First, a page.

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A “rep” letter – industry jargon for a “representation letter” – is an important document. When a managing agent recently abused the rep letter process, I realized that, like so many things, too little is understood about something that is just routinely signed. Boards need to know why rep letters are important to the board and why, except for a limited change, they should not be modified.
What is a rep letter? It is written confirmation from management to the auditor about the fairness of various financial statement elements. The letter’s purpose is to emphasize that the financial statements are management’s representations, and thus management has the primary responsibility for their accuracy. Also, the letter provides supplementary audit evidence by giving replies to auditor questions regarding matters that did not come to the auditor’s attention when he performed the audit.
Some auditors request written representations of all financial statement items. All auditors require representations regarding receivables, inventories, plant and equipment, liabilities, and subsequent events.
Frequently, all these representations are included in one letter. The letter is required at the completion of the audit fieldwork and before the financial statements are issued with the auditor’s opinion. Management acknowledges its responsibilities for running the company, the adequacy of financial policies employed, confirmation of practices observed during the audit, and confirmation to the auditor that management has made full disclosure of all material activities and transactions in its financial records and statements.
A typical rep letter often reads like this: “We are providing this letter in connection with your audit(s) of the [identification of financial statements] of [name of entity] as of [dates] and for the [periods] for the purpose of expressing an opinion as to whether the [consolidated] financial statements present fairly, in all material respects, the financial position, results of operations, and cash flows of [name of entity] in conformity with generally accepted accounting principles. We confirm that we are responsible for the fair presentation in the [consolidated] financial statements of financial position, results of operations, and cash flows in conformity with generally accepted accounting principles.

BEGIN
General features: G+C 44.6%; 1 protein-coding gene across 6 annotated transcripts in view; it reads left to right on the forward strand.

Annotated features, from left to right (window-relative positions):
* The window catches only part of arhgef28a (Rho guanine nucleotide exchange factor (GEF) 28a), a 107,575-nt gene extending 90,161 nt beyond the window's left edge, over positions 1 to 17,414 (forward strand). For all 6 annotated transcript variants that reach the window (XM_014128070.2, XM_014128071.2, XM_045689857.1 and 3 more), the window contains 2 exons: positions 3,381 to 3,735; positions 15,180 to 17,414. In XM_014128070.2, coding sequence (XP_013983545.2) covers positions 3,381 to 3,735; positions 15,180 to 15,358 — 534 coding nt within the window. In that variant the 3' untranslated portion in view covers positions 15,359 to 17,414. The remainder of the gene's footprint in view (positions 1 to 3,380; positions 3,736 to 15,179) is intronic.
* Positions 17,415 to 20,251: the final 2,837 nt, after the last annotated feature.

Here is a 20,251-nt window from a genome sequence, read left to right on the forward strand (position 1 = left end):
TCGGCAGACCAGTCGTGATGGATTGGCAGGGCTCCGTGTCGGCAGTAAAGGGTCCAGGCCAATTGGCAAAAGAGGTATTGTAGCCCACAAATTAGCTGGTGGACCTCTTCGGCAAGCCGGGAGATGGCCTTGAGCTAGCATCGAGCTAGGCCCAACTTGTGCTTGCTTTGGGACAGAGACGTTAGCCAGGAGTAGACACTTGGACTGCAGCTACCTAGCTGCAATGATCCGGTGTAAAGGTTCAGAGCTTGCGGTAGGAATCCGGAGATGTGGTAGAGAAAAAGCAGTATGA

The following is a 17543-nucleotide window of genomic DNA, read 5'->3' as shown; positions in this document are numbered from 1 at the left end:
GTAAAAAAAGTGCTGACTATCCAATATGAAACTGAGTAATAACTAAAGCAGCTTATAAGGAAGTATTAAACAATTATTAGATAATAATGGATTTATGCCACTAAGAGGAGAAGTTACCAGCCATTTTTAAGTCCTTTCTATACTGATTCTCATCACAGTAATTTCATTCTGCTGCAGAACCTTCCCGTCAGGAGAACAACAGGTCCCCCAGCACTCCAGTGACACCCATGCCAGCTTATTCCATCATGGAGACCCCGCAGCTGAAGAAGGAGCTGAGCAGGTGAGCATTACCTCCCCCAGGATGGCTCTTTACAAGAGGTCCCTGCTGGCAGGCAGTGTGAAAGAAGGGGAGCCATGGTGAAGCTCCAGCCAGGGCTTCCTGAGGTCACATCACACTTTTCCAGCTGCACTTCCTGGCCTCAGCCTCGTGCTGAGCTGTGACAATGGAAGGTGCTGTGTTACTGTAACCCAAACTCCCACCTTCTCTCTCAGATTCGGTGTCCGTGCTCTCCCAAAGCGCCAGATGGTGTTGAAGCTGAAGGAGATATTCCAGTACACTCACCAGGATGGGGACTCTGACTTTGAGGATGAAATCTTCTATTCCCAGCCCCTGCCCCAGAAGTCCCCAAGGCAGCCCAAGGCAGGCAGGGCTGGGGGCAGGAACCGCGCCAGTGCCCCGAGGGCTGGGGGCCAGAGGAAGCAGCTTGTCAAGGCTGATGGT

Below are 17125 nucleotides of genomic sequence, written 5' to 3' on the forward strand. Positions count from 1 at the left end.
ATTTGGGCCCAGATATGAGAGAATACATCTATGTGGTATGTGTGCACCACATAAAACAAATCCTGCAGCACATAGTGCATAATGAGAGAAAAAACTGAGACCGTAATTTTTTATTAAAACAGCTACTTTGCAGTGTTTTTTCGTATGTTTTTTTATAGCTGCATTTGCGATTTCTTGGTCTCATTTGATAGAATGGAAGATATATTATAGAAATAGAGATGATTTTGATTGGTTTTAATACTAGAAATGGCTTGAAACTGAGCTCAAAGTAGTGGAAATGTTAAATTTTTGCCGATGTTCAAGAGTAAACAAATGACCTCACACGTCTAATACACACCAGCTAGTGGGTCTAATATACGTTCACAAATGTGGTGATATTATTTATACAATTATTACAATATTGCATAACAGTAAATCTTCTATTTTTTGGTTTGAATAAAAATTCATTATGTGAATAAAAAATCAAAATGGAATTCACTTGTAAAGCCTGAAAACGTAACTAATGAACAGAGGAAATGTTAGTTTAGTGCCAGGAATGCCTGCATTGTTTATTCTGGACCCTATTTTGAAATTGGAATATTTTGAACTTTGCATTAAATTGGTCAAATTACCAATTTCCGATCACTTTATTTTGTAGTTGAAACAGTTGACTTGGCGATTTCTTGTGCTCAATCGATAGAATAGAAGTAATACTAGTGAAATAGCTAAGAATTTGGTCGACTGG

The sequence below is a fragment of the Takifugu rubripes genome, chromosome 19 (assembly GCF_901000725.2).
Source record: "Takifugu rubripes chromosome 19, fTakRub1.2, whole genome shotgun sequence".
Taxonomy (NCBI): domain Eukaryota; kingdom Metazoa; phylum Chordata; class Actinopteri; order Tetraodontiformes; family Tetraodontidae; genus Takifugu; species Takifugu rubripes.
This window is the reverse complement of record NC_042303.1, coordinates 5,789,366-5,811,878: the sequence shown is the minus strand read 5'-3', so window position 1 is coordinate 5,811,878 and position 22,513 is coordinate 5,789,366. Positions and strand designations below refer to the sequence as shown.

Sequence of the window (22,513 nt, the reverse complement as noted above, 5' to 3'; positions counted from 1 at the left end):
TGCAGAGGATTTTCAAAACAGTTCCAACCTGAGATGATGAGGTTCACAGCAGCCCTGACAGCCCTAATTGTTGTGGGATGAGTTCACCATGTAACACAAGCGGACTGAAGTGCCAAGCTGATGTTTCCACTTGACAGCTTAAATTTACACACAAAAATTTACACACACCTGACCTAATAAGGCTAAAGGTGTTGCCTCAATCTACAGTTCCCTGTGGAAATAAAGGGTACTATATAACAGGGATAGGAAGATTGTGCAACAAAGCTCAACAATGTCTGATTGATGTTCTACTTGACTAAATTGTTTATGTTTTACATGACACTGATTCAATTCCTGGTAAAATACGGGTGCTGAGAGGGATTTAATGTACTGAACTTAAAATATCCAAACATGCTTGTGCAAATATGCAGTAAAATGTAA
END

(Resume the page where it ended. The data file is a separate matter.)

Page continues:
“Certain representations in this letter are described as being limited to matters that are material. Items are considered material, regardless of size, if they involve an omission or misstatement of accounting information that, in the light of surrounding circumstances, makes it probable that the judgment of a reasonable person relying on the information would be changed or influenced by the omission or misstatement. We confirm, to the best of our knowledge and belief, [as of date of auditor’s report,] the following representations made to you during your audit(s).”
This is typically followed by such representations as “The financial statements referred to above are fairly presented in conformity with generally accepted accounting principles” and “We have made available to you all—a. Financial records and related data b. Minutes of the meetings of stockholders, directors, and committees of directors, or summaries of actions of recent meetings for which minutes have not yet been prepared.”
This letter clarifies the traditional roles that management and the accountant perform. Moreover, the standards for review engagements, Statements on Standards for Accounting and Review Services, require that accountants obtain rep letters from their review clients, making the letter a mandatory part of the audit process. The American Institute of Certified Public Accountants has deemed that the “management” of cooperative corporations and condominium associations includes off-site management companies, on-site management personnel, and the board of directors, so the board needs the letter to support its statements.
This is important because the manager has access to the most detailed information about the property and has daily, first-hand exposure to transactions and other events reported in the financial statements. A rep letter documents the information relating to the manager’s knowledge of the entity and its intentions, and complements other procedures the accountant performs to review the financial statements.